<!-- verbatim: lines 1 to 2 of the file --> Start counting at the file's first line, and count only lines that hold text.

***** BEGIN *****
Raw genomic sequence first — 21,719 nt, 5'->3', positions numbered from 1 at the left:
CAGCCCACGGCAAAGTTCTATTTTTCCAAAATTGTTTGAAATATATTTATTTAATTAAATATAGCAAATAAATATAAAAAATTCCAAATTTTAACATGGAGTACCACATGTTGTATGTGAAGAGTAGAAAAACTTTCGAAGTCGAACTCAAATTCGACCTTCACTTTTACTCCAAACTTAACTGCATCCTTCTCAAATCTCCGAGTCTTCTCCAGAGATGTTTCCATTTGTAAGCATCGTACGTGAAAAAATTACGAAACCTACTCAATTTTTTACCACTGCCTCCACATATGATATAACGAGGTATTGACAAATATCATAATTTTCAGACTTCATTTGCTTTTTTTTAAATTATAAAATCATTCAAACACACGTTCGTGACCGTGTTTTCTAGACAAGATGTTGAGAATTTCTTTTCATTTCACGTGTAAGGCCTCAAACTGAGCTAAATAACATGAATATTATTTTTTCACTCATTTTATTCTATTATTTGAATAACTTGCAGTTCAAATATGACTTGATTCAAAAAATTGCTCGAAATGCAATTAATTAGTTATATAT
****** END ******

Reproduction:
Raw genomic sequence first — 21,719 nt, 5'->3', positions numbered from 1 at the left:
CAGCCCACGGCAAAGTTCTATTTTTCCAAAATTGTTTGAAATATATTTATTTAATTAAATATAGCAAATAAATATAAAAAATTCCAAATTTTAACATGGAGTACCACATGTTGTATGTGAAGAGTAGAAAAACTTTCGAAGTCGAACTCAAATTCGACCTTCACTTTTACTCCAAACTTAACTGCATCCTTCTCAAATCTCCGAGTCTTCTCCAGAGATGTTTCCATTTGTAAGCATCGTACGTGAAAAAATTACGAAACCTACTCAATTTTTTACCACTGCCTCCACATATGATATAACGAGGTATTGACAAATATCATAATTTTCAGACTTCATTTGCTTTTTTTTAAATTATAAAATCATTCAAACACACGTTCGTGACCGTGTTTTCTAGACAAGATGTTGAGAATTTCTTTTCATTTCACGTGTAAGGCCTCAAACTGAGCTAAATAACATGAATATTATTTTTTCACTCATTTTATTCTATTATTTGAATAACTTGCAGTTCAAATATGACTTGATTCAAAAAATTGCTCGAAATGCAATTAATTAGTTATATAT